SURVEILLANCE: Monitor for symptoms of influenza Footnote 1. Laboratory confirmation of the virus is not routinely performed but consists of inoculating cell cultures with swabs or washings taken from the nose during the first days of illness. Point-of-care rapid testing, using commercially available diagnostic test kits, may also be performed in order to distinguish between influenza A and B, especially in out-of-season outbreaks Footnote 21.

FIRST AID/TREATMENT: Supportive. Oseltamivir and zanamivir used to treat influenza B viruses Footnote 15, although oseltamivir is deemed to be less effective against influenza B than it is against influenza A Footnote 18. These drugs are not effective against influenza C.

IMMUNIZATION: The most effective strategy for reducing the impact of influenza is through annual vaccination using a live attenuated influenza vaccine (LAIV) or an inactivated influenza vaccine (TIV) Footnote 15. Both LAIV and TIV contain strains of influenza viruses that are antigenically equivalent to the annually recommended strains: 1 influenza A (H3N2) virus, 1 influenza A (H1N1) virus and 1 influenza B virus Footnote 15, Footnote 16. Each year, one or more virus strains might be changed on the basis of global surveillance for influenza viruses and the spread of new strains Footnote 15. LAIV is administered intranasally by sprayer, whereas TIV is administered intramuscularly by injection. LAIV is currently approved only for use among healthy persons aged 5 to 49 years Footnote 15. The current vaccine does not protect against influenza C Footnote 22. LAIV is not available in Canada.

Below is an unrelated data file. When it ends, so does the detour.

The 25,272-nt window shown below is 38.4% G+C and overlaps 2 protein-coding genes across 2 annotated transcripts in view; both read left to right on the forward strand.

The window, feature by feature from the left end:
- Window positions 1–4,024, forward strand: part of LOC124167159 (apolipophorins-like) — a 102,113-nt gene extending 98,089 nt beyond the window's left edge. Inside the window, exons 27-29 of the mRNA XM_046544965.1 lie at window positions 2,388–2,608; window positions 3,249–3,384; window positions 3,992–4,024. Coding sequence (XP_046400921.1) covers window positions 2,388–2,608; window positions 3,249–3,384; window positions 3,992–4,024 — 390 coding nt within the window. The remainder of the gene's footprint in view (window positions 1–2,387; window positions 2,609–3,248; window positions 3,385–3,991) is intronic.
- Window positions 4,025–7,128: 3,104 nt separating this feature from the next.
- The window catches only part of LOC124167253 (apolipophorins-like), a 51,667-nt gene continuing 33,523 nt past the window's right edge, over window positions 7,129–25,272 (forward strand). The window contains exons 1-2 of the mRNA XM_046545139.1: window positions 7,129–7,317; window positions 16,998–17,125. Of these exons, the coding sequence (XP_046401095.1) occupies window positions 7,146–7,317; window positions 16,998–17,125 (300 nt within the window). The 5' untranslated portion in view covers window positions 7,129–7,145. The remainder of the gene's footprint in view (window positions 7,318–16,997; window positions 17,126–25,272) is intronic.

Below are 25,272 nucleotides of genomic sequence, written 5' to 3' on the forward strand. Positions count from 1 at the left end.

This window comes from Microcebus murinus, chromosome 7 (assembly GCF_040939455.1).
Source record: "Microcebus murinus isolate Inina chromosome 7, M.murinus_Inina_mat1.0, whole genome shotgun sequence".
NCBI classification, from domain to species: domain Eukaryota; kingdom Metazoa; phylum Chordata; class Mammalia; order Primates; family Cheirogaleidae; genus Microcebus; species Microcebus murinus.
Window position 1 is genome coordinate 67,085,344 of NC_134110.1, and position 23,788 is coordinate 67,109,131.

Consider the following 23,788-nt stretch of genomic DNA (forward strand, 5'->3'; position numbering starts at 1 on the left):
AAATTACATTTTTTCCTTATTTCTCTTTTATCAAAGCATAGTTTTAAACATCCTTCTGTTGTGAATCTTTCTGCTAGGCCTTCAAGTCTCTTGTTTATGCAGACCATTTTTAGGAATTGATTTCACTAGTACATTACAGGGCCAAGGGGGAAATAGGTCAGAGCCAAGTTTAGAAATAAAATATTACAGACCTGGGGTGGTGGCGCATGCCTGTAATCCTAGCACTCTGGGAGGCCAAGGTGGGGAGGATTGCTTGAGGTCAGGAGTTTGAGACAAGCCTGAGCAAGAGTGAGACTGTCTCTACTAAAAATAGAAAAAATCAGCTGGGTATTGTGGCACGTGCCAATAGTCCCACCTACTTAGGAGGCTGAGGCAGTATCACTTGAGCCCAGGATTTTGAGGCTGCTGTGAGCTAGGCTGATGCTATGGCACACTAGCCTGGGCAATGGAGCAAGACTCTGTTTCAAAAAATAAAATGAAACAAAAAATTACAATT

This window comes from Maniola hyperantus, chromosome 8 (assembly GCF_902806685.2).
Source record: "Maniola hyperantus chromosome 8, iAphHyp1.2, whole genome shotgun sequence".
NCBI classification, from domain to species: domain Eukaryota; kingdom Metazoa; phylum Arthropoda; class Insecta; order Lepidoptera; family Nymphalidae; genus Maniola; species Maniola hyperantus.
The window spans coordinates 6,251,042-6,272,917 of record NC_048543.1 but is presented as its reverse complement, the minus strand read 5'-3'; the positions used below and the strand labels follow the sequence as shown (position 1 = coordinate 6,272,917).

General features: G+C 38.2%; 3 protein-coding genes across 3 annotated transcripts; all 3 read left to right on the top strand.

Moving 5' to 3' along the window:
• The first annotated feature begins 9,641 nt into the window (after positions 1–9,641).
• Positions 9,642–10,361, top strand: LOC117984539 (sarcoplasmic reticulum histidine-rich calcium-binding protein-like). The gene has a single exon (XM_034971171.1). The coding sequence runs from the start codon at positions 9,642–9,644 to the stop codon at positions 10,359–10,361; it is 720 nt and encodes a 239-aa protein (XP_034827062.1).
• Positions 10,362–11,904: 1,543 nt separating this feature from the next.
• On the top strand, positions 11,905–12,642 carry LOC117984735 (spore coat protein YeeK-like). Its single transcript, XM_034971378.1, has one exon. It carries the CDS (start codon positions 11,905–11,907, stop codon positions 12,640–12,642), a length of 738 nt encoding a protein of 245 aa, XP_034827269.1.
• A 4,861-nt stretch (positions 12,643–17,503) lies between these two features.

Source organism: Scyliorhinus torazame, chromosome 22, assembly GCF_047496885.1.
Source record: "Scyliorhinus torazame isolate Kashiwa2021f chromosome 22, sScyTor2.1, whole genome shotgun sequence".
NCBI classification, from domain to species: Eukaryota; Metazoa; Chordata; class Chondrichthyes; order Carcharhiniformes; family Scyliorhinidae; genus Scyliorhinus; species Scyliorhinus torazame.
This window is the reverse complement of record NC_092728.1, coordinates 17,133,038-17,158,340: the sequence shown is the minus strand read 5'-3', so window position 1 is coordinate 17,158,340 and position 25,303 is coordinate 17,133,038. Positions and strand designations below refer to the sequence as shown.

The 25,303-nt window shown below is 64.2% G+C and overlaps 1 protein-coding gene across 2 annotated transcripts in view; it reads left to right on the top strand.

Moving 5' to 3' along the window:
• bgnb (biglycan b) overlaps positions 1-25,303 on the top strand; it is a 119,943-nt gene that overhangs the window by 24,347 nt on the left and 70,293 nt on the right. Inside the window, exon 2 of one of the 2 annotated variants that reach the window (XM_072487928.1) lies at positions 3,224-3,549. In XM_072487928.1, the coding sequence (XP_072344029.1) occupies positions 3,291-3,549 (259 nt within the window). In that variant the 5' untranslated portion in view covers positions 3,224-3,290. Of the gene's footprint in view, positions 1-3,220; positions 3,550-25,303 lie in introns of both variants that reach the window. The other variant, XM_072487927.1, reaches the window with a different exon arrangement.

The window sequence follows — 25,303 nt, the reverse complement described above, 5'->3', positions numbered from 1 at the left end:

PROPHYLAXIS: Vaccines that protect against influenza B are available Footnote 15, Footnote 16; however, chemoprophylactic drugs must not be overlooked in the control or prevention of influenza. Antiviral prophylaxis must be initiated within 3 days of the detected illness of the index cases to be effective in slowing transmission Footnote 23. Available drugs for prophylaxis are the neuraminidase inhibitors, zanamivir and oseltamivir Footnote 15, Footnote 16.



SOURCES/SPECIMENS: Respiratory tissues, human secretions, and infected animals Footnote 1.

PRIMARY HAZARDS: Inhalation of virus from aerosols generated when aspirating, dispensing, or mixing virus-infected samples Footnote 1.

SPECIAL HAZARDS: Genetic manipulation of virus has unknown potential for altering host range, pathogenicity, or for introducing into man transmissible viruses with novel antigenic composition Footnote 24.